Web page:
Vol 1, No 2, 5 July 1999
The New Minority|
Language Law in Slovakia
Michael J Kopanic, Jr, PhD
The Slovak Parliament's impending approval of a minority language bill has acquired special importance: it represents the last hurdle which Slovakia must overcome in order to be on the European Union's agenda for first-wave entry. Slovakia has already satisfied some EU concerns about the development of democracy by restoring the independence of the media and allowing for the popular election of a new President.
A minority language law which followed commonly accepted European standards would satisfy the EU and go a long way to help easing tensions with the Slovakia's minorities, particularly the Hungarians. Hungarians in Slovakia have feared losing their collective rights under the previously more nationalist governments of Vladimir Meciar which ruled Slovakia for much of the 1990s.
(Click here for a brief historical background on Hungarians in Slovakia)
The path to the Minority Language Law
The coalition led by Mikulas Dzurinda has changed the political landscape in Slovakia since its triumph over Meciar and his allies in the fall of 1998. Eager to jump back in the European saddle, the current government was determined to satisfy Slovakia's critics.
On 8 June 1999, the Slovak cabinet approved a draft of the Minority Language Law. Two weeks later, on 23 June, Slovakia's government gave its seal of approval to a revised version. The government proposal reflected recommendations from the Organization for Security and Cooperation in Europe (OSCE) and expanded guarantees to safeguard minority rights.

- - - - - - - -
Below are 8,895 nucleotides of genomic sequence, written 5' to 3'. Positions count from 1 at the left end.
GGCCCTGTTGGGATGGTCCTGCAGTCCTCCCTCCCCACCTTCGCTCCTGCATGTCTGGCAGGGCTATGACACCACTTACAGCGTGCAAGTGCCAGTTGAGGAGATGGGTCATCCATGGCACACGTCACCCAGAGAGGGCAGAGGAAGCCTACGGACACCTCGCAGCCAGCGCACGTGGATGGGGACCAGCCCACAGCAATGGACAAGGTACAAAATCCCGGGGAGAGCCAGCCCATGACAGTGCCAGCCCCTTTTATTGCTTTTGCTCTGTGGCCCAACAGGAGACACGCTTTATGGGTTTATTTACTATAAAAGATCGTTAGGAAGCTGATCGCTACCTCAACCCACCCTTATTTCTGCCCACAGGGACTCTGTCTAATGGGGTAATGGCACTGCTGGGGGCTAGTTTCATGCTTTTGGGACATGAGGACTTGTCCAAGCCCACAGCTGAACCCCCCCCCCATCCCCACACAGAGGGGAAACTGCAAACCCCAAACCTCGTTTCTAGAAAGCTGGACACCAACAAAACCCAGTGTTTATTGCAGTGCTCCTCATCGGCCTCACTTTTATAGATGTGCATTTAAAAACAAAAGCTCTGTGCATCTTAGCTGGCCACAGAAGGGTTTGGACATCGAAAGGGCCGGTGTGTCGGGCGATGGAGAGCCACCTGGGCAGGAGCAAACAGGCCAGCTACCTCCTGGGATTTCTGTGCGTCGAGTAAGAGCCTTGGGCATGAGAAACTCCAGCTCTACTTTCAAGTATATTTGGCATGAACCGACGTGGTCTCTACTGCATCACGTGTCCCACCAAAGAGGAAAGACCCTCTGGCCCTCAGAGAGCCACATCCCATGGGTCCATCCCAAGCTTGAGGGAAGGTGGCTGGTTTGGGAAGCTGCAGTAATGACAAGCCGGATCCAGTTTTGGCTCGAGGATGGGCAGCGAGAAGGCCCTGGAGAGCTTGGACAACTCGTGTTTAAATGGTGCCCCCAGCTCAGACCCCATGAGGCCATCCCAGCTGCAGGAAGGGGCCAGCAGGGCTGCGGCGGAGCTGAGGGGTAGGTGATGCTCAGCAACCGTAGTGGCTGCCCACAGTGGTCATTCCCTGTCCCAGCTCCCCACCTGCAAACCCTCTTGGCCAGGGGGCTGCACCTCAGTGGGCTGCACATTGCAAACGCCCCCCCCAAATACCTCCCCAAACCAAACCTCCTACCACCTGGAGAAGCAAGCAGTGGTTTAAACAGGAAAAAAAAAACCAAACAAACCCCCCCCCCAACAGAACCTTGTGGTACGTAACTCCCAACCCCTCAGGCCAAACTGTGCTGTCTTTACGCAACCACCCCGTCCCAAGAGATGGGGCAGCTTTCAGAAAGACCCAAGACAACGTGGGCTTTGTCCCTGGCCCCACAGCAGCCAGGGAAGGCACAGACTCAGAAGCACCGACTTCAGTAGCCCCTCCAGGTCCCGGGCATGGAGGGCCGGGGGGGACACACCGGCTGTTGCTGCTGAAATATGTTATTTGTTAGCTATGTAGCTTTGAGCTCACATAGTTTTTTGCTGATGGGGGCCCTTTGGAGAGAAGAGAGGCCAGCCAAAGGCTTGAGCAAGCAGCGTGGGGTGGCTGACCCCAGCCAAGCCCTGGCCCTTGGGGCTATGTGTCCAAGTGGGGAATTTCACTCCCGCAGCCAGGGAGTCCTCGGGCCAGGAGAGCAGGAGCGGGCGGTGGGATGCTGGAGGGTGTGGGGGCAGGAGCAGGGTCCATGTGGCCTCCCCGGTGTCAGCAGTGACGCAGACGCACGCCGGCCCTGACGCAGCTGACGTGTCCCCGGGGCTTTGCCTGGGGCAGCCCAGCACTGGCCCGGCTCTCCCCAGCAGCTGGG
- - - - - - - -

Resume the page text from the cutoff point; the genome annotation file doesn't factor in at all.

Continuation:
Even though the Hungarian Coalition Party (SMK) remains part of the current government led by Prime Minister Mikulas Dzurinda, it has voiced reservations about the draft. The party represents most ethnic Hungarians, who tend to vote for their own ethnic parties. (After Slovakia attained independence in 1993, the common fear of Slovak nationalists brought three Hungarian parties together in their own coalition. In a nationally charged East Central Europe, ethnic minority issues often seem to be the glue which cements together politicians and voters of diverse ideological perspectives.)
The approved draft granted all minority languages an equal status with Slovak in all towns and villages where the minority populations total over twenty percent. According to the draft, minorities could use their native tongue in all official transactions and documents with state government and local governments. The SMK has argued that the draft clings too closely to official exchanges and does not go far enough in protecting the use of minority languages in education, culture and the media.
In recent months, the Hungarian party and its three coalition partners had each submitted their own proposals, but they failed to reach any settlement on a final document. Pal Csaky, the SMK Vice Chairman and Deputy Prime Minister for Minorities and Human Rights in Slovakia's cabinet, admitted that the draft made some concessions to his party. At the same time, he argued that the draft fell short of obtaining the SMK's endorsement. Nonetheless, the Hungarian party expressed its willingness to compromise - a healthy sign in a budding democracy such as Slovakia. Thus, debate about the law continued over the next week as all sides tried to find a compromise solution which would please all parties in the coalition. Slovak Prime Minister Dzurinda had met with SMK Chairman Bila Bugar but failed to reach a mutually acceptable agreement (Slovak Spectator, June 28 - July 4, 1999).